Investment advisor Third Point LLC and three funds that it controls have agreed to settle Federal Trade Commission charges that the funds violated the premerger notification and waiting period requirements of the Hart-Scott-Rodino Act, or HSR Act, after they acquired the voting securities of DowDuPont Inc.
The FTC alleges that on Aug. 31, 2017, the shares of Dow Inc. held by the three Third Point funds—Third Point Partners Qualified L.P., Third Point Ultra, Ltd., and Third Point Offshore Fund Ltd.—converted to shares of the newly formed DowDuPont Inc. following the merger of Dow Inc. and E.I. du Pont de Nemours & Company. As a result of that conversion, the Third Point funds were required to file with the federal antitrust authorities pursuant to the HSR Act.
But the three funds failed to file and observe the HSR waiting period, and Third Point LLC failed to file on behalf of the three funds even though it had the power and authority to do so. After realizing that they failed to file, the three Third Point funds made corrective filings with the federal antitrust agencies on Nov. 8, 2017, and the waiting period for those corrective filings expired on Dec. 8, 2017.
The FTC alleges that each defendant fund was in violation of the HSR Act each day between Aug. 31, 2017 and Dec. 8, 2017.
Under the stipulated proposed order that the Department of Justice filed on behalf of the FTC in the U.S. District Court for the District of Columbia, the three Third Point funds will collectively pay $609,810 in civil penalties, and they, together with Third Point LLC, will be barred from committing future violations of the HSR Act in connection with corporate consolidations.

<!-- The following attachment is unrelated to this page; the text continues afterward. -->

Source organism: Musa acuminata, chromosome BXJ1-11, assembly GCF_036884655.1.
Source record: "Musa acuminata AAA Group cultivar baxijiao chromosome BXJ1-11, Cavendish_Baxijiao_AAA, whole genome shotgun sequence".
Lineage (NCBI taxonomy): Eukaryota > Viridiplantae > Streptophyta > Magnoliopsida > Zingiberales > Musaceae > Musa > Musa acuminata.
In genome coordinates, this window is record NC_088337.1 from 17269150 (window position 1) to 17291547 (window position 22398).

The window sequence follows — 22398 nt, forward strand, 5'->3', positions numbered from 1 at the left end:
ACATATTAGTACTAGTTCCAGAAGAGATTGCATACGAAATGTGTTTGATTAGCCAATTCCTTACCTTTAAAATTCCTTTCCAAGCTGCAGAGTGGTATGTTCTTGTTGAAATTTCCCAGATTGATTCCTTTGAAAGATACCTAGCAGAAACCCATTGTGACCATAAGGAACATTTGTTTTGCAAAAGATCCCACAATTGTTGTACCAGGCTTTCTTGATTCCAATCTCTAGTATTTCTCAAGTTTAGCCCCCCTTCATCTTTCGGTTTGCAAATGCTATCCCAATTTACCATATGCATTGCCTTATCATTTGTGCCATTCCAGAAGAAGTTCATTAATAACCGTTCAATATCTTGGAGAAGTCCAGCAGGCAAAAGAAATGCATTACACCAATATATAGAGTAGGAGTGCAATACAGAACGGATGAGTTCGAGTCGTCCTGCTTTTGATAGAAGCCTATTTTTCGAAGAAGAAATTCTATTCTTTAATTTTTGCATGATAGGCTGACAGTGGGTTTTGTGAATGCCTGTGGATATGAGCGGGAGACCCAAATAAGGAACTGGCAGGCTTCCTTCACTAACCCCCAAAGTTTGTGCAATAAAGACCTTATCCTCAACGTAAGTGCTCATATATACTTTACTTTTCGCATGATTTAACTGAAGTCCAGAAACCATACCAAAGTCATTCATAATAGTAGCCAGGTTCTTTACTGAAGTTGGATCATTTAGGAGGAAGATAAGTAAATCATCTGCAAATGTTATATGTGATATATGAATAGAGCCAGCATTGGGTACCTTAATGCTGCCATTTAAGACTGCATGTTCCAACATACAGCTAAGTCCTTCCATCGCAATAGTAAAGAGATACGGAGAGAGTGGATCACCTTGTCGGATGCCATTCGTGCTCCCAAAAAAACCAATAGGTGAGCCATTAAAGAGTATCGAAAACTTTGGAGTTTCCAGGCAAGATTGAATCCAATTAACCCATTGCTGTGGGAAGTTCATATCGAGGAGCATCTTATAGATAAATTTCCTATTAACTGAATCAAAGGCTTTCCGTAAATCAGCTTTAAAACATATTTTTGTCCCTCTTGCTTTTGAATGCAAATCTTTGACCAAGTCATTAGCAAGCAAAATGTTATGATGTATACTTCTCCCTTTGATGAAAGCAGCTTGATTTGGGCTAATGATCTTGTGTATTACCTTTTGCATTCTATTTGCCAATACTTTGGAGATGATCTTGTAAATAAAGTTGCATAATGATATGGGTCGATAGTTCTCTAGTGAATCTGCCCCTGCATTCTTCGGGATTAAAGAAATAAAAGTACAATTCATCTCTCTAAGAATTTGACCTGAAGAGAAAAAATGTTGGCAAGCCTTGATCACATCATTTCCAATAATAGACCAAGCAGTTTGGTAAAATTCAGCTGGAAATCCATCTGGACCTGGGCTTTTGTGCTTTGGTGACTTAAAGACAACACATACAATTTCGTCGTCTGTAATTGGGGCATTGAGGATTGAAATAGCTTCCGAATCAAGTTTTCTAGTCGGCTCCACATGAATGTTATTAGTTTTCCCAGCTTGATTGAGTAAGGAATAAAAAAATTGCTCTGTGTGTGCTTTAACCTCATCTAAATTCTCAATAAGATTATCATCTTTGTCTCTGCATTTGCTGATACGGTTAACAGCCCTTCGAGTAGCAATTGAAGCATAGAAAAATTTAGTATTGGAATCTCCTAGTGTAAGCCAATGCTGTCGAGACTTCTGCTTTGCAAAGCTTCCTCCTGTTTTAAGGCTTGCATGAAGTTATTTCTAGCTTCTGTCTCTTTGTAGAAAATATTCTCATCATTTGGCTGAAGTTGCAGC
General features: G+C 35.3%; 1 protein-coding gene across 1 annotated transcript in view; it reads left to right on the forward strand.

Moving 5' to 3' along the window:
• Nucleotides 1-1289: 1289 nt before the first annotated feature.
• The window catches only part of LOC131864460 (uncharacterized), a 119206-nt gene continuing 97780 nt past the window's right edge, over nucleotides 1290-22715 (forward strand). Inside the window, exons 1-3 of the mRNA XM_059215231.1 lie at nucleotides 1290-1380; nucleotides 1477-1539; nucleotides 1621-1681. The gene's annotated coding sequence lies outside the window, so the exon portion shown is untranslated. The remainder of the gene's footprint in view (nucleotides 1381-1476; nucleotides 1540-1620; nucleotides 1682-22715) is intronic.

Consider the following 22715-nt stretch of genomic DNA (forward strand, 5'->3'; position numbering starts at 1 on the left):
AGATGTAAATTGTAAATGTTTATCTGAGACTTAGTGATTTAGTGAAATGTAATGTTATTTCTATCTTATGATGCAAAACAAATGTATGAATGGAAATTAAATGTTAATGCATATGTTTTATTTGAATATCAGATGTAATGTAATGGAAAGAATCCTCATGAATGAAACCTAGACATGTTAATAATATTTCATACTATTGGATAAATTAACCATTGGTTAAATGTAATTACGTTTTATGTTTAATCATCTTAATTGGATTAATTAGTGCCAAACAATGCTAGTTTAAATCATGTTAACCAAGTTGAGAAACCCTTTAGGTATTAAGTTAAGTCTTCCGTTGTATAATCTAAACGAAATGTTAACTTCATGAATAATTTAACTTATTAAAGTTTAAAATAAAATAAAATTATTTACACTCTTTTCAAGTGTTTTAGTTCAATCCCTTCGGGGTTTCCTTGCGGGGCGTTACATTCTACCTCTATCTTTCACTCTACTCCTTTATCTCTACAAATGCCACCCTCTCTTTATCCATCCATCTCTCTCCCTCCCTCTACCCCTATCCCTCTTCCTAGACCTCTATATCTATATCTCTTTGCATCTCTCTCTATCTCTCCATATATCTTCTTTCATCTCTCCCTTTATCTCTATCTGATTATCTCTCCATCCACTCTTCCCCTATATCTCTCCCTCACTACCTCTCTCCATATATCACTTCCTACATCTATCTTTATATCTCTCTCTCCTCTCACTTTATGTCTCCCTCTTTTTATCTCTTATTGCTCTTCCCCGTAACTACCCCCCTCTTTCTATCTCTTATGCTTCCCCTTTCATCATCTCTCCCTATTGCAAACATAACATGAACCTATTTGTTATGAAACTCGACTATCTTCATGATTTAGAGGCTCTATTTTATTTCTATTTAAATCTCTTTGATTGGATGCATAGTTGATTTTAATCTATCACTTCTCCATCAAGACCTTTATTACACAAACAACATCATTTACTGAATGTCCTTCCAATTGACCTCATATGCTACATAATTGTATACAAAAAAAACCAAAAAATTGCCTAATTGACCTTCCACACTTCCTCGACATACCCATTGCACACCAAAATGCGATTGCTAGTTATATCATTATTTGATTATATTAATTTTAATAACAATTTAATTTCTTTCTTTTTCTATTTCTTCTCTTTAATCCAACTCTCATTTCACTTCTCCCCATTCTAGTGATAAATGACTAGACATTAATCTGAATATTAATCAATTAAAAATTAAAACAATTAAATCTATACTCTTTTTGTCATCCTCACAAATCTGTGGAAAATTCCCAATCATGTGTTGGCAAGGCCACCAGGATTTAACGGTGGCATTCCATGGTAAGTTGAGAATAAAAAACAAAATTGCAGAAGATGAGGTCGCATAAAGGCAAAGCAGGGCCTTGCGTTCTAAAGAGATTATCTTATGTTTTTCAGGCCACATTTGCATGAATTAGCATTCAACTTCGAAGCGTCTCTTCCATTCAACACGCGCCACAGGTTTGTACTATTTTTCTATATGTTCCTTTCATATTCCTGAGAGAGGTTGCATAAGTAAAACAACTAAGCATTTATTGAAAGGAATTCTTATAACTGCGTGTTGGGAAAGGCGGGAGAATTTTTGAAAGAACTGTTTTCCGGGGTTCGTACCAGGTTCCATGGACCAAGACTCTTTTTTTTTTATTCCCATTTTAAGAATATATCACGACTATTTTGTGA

The three Third Point funds and Third Point LLC are already under federal court order stemming from allegations that the defendants violated the HSR Act in connection with acquisitions of voting securities of Yahoo! Inc. That order, which Judge Ketanji Brown Jackson of the U.S. District Court for the District of Columbia entered in December 2015, prohibited the three funds and Third Point LLC from relying on the investment-only exemption to avoid making HSR filings if they engaged in activities inconsistent with having investment-only intent. The FTC, however, does not claim that the defendants’ conduct alleged in the current complaint violated the 2015 court order.
The Commission vote to accept the settlement and refer the matter to the Department of Justice for filing was 5-0. The Department of Justice filed the complaint and proposed stipulated order on the FTC’s behalf in the U.S. District Court for the District of Columbia on Aug. 28, 2019.
As required by the Tunney Act, the proposed settlement, along with a competitive impact statement, will be published in the Federal Register. Any person may submit written comments concerning the proposed settlement during a 60-day comment period to Kenneth A. Libby, Special Attorney, United States, c/o Federal Trade Commission, 600 Pennsylvania Avenue, NW, Washington, DC 20580, firstname.lastname@example.org. At the conclusion of the 60-day comment period, the U.S. District Court for the District of Columbia may approve the proposed settlement upon finding that it is in the public interest.
Office of Public Affairs
Kenneth A. Libby
Bureau of Competition